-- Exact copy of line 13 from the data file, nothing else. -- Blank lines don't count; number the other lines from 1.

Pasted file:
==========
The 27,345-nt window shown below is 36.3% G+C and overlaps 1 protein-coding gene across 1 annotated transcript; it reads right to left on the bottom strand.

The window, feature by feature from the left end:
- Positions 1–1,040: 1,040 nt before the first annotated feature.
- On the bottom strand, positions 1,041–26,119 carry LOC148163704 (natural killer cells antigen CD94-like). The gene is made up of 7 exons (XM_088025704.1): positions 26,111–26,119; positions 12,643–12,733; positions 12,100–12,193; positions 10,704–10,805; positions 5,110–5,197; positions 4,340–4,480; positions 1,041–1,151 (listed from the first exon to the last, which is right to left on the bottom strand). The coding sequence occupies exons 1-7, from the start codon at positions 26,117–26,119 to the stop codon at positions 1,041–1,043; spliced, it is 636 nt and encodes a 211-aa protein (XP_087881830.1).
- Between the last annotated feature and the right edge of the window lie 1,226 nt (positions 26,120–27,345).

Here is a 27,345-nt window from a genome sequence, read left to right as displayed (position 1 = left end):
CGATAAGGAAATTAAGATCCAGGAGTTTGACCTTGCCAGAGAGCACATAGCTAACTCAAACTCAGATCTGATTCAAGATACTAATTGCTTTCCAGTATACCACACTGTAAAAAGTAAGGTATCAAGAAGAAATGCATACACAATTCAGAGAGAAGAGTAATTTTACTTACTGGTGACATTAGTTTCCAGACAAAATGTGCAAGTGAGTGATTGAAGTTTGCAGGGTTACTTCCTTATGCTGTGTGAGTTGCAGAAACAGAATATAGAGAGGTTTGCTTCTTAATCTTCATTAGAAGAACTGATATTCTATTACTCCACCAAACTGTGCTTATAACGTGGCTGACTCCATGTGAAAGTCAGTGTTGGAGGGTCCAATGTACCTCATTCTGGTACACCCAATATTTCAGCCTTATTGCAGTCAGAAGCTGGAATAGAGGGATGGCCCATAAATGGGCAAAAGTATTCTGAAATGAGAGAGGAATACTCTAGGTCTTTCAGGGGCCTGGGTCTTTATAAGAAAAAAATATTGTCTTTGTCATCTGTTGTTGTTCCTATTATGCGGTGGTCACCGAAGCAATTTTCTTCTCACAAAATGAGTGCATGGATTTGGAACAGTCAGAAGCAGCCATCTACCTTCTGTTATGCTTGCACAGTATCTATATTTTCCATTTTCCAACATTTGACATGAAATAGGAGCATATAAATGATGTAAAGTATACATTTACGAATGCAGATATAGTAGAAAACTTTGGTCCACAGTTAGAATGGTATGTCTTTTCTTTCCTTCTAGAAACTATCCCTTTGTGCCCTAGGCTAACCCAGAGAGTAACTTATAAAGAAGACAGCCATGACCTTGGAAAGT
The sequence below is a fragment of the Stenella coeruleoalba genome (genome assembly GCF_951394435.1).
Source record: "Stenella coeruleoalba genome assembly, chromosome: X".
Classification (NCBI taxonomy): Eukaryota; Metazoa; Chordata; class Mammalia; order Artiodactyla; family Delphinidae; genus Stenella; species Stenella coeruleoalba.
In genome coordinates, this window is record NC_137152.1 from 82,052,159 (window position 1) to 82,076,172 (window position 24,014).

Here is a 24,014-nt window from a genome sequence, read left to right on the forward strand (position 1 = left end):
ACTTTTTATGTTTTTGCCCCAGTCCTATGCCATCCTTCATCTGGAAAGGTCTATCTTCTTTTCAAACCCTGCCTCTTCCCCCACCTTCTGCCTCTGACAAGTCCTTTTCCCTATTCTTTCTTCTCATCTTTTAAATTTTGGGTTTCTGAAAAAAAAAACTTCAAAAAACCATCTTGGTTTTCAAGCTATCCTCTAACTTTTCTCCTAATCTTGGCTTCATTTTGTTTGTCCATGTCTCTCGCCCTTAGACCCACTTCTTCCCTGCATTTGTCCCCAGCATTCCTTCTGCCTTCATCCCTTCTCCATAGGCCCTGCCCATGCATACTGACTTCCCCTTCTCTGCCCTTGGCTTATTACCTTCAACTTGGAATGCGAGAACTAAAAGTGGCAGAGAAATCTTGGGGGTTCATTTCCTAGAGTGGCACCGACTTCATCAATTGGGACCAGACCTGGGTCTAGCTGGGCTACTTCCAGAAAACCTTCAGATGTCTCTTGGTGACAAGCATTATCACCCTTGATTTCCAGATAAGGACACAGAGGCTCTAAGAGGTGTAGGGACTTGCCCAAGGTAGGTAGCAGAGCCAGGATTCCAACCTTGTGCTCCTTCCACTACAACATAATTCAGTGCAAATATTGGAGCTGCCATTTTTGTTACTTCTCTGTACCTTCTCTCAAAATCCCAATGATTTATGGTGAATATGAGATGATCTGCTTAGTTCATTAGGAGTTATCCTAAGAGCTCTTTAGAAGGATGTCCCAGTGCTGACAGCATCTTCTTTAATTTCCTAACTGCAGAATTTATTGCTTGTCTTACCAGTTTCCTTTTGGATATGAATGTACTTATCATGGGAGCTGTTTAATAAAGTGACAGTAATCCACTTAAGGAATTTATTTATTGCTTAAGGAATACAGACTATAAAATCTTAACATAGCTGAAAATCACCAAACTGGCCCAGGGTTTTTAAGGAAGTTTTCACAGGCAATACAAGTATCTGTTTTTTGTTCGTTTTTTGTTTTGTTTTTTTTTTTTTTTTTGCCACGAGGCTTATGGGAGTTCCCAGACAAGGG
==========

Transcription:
ACTTTTTATGTTTTTGCCCCAGTCCTATGCCATCCTTCATCTGGAAAGGTCTATCTTCTTTTCAAACCCTGCCTCTTCCCCCACCTTCTGCCTCTGACAAGTCCTTTTCCCTATTCTTTCTTCTCATCTTTTAAATTTTGGGTTTCTGAAAAAAAAAACTTCAAAAAACCATCTTGGTTTTCAAGCTATCCTCTAACTTTTCTCCTAATCTTGGCTTCATTTTGTTTGTCCATGTCTCTCGCCCTTAGACCCACTTCTTCCCTGCATTTGTCCCCAGCATTCCTTCTGCCTTCATCCCTTCTCCATAGGCCCTGCCCATGCATACTGACTTCCCCTTCTCTGCCCTTGGCTTATTACCTTCAACTTGGAATGCGAGAACTAAAAGTGGCAGAGAAATCTTGGGGGTTCATTTCCTAGAGTGGCACCGACTTCATCAATTGGGACCAGACCTGGGTCTAGCTGGGCTACTTCCAGAAAACCTTCAGATGTCTCTTGGTGACAAGCATTATCACCCTTGATTTCCAGATAAGGACACAGAGGCTCTAAGAGGTGTAGGGACTTGCCCAAGGTAGGTAGCAGAGCCAGGATTCCAACCTTGTGCTCCTTCCACTACAACATAATTCAGTGCAAATATTGGAGCTGCCATTTTTGTTACTTCTCTGTACCTTCTCTCAAAATCCCAATGATTTATGGTGAATATGAGATGATCTGCTTAGTTCATTAGGAGTTATCCTAAGAGCTCTTTAGAAGGATGTCCCAGTGCTGACAGCATCTTCTTTAATTTCCTAACTGCAGAATTTATTGCTTGTCTTACCAGTTTCCTTTTGGATATGAATGTACTTATCATGGGAGCTGTTTAATAAAGTGACAGTAATCCACTTAAGGAATTTATTTATTGCTTAAGGAATACAGACTATAAAATCTTAACATAGCTGAAAATCACCAAACTGGCCCAGGGTTTTTAAGGAAGTTTTCACAGGCAATACAAGTATCTGTTTTTTGTTCGTTTTTTGTTTTGTTTTTTTTTTTTTTTTTGCCACGAGGCTTATGGGAGTTCCCAGACAAGGG